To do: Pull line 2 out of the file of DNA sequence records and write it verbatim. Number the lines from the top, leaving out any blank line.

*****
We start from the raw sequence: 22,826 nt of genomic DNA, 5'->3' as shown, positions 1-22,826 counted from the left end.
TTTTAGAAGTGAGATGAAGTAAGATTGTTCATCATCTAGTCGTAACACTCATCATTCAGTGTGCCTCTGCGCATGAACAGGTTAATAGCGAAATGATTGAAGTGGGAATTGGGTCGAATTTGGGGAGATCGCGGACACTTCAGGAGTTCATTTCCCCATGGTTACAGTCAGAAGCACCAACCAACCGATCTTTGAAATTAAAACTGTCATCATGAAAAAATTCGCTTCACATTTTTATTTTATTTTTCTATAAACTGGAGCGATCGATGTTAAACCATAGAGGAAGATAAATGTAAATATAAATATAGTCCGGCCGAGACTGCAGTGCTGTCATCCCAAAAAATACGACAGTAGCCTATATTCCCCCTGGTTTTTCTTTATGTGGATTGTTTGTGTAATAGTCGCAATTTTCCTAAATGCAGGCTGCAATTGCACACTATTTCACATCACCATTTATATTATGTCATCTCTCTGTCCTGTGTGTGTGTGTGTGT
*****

TTTTAGAAGTGAGATGAAGTAAGATTGTTCATCATCTAGTCGTAACACTCATCATTCAGTGTGCCTCTGCGCATGAACAGGTTAATAGCGAAATGATTGAAGTGGGAATTGGGTCGAATTTGGGGAGATCGCGGACACTTCAGGAGTTCATTTCCCCATGGTTACAGTCAGAAGCACCAACCAACCGATCTTTGAAATTAAAACTGTCATCATGAAAAAATTCGCTTCACATTTTTATTTTATTTTTCTATAAACTGGAGCGATCGATGTTAAACCATAGAGGAAGATAAATGTAAATATAAATATAGTCCGGCCGAGACTGCAGTGCTGTCATCCCAAAAAATACGACAGTAGCCTATATTCCCCCTGGTTTTTCTTTATGTGGATTGTTTGTGTAATAGTCGCAATTTTCCTAAATGCAGGCTGCAATTGCACACTATTTCACATCACCATTTATATTATGTCATCTCTCTGTCCTGTGTGTGTGTGTGTGT